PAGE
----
Automatic, or auto, enrolment is a government initiative to help everyone save into a pension plan for their future. But what is it, why does it apply to you, and what do you have to do, we hear you ask? Sit back and read on for all the details…
When did it happen?
While it began to be phased in as long ago as 2012, initially it only applied to larger companies. However, it was then rolled out to all, and by February 2018 there was a legal requirement for all businesses, regardless of size, to offer a pension and automatically enrol its eligible employees on to it.
Why is it important?
Not everyone has a pension plan in place, making for an uncertain future. In fact, not every company was required to offer a pension plan which made it harder for employees to find a suitable scheme.
Pensions are important not only because they offer a future pot of money for when you come to retire, but they have a number of benefits that are not available with any other savings scheme. Your employer will make contributions directly into your pension that you would not otherwise get. That cash is not available in any alternative form and you cannot negotiate a higher salary in lieu of those contributions.
At the same time, the government will give you tax relief on the contributions that you make. The tax that you pay will be returned on those eligible contributions and invested directly into your pension. As with employer contributions, this is not a pot of money that is available in any other way. Without a pension scheme you forgo both contributions from your employer and tax relief that would go towards building up your future pension pot.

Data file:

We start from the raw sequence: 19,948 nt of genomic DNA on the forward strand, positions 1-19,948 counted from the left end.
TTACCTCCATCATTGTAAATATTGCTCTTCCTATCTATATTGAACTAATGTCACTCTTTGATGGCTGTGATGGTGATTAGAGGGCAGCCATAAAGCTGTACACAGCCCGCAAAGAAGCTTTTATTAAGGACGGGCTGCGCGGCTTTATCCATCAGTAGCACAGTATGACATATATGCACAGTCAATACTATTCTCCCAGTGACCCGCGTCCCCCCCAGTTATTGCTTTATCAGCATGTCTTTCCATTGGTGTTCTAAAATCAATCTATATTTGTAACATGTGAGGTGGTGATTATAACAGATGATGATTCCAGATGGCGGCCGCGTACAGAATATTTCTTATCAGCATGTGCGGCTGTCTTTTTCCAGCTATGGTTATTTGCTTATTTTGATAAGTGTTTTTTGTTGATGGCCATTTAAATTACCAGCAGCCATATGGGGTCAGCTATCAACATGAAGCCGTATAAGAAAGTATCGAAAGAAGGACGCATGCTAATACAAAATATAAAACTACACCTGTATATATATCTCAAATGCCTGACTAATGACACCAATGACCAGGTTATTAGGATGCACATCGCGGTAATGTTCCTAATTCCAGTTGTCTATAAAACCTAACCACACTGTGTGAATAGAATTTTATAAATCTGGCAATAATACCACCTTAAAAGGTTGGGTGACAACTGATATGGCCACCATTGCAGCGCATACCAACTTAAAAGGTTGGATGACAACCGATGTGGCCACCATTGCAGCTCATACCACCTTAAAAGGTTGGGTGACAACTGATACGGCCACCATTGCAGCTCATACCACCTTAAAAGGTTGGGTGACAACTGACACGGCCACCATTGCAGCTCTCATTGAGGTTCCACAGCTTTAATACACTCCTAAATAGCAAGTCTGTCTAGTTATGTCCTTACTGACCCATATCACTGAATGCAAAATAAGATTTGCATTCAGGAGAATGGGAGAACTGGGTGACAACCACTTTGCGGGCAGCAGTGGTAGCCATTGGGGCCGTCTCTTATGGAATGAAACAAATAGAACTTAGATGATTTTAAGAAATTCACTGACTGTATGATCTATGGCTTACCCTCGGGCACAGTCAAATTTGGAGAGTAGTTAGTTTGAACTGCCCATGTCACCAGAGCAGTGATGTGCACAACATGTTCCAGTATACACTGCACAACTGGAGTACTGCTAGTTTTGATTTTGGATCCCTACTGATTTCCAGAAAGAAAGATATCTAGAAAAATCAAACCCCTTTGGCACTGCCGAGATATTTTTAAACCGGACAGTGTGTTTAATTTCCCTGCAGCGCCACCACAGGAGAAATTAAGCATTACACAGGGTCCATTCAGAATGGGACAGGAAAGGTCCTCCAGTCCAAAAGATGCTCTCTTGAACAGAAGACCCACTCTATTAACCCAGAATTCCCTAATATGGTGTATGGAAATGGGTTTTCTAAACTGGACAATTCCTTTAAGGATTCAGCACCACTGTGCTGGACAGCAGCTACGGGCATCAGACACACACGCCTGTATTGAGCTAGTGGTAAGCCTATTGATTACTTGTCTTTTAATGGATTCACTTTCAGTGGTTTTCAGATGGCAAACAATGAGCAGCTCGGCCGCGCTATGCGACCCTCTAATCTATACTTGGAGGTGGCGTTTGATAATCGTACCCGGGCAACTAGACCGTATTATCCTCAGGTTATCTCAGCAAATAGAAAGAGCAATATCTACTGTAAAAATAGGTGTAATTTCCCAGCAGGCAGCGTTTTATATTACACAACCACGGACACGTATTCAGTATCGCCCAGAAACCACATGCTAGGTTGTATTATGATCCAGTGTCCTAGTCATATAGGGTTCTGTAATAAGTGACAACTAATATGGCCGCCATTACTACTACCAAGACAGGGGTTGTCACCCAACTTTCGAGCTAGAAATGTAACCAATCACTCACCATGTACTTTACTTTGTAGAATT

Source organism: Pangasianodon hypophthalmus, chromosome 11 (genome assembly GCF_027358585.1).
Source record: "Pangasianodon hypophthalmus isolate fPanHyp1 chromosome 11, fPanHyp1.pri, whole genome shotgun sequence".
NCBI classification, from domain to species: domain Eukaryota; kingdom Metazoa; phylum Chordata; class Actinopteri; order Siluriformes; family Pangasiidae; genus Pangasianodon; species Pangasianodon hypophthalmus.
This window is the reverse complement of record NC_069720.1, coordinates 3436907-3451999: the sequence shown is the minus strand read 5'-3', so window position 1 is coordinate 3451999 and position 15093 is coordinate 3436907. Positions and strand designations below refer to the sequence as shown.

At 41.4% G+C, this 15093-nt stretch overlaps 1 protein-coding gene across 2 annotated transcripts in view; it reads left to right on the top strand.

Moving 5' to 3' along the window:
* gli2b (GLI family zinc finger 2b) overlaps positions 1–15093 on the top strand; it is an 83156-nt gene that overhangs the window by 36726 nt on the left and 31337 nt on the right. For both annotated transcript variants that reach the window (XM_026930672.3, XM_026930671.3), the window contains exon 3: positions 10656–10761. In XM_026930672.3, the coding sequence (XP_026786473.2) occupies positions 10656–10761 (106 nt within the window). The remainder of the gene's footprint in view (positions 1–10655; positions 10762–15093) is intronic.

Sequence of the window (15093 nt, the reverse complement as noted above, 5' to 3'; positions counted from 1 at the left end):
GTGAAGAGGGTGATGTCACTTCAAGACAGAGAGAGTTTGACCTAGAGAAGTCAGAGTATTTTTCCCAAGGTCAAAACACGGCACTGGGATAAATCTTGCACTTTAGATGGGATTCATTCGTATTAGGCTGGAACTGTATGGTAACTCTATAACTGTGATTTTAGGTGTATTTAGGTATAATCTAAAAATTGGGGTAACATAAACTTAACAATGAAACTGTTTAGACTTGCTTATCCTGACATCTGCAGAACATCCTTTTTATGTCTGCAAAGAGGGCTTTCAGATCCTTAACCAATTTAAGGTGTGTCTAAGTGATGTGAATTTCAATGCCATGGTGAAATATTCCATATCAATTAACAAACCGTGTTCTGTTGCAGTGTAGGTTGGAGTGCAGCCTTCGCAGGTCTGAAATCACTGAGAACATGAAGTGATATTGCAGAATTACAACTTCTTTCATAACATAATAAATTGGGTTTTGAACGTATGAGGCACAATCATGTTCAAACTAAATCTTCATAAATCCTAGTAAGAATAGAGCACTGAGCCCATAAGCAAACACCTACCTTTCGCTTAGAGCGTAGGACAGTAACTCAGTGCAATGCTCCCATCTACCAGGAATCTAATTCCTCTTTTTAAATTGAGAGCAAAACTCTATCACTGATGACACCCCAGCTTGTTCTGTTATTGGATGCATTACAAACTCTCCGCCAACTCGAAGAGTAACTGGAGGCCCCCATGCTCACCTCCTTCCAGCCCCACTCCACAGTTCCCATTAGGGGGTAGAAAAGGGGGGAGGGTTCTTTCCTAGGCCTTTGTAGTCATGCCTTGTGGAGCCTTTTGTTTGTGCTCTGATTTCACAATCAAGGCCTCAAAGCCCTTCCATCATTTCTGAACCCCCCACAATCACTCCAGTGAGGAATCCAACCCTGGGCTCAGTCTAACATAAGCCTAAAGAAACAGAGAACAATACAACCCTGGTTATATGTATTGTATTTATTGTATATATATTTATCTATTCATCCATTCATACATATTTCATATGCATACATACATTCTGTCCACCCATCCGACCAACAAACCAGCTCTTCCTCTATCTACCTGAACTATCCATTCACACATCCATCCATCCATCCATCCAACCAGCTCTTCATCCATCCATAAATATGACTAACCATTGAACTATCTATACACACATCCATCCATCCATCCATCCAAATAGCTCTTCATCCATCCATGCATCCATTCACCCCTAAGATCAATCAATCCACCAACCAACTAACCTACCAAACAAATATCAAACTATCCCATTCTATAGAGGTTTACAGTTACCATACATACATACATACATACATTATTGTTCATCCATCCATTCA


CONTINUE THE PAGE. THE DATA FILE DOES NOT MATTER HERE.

Must I participate?
While you must be automatically enrolled, you do have the option to opt out if you so choose. Opting out from a particular scheme has an expiration date of three years. So, after that time your employer will re-enrol you – subject to you fulfilling the eligibility criteria – at which point you can opt out again if you wish.
What are the eligibility criteria?
To be eligible, you must:
- Be 22 years old or older
- Have not reached State Pension age
- Be earning a salary of £10,000 per annum (pro-rated)
- Be working in the UK under an employment contract
How much must you pay?
There are minimum contributions that must be paid between you and your employer and it is your employer who will determine the split. They must, however, make a minimum contribution of 3% with the total contribution totalling 8%. This means that your contribution will be 5% in this example. This will of course vary if your employer makes a higher contribution on your behalf.
Confused, or want to know more about how pensions affect you and your circumstances? Then get in touch with our team of experts at Hammonds Accountants. You’ll find us on the phone on 020 8249 6328 or on email at and we’ll be delighted to help.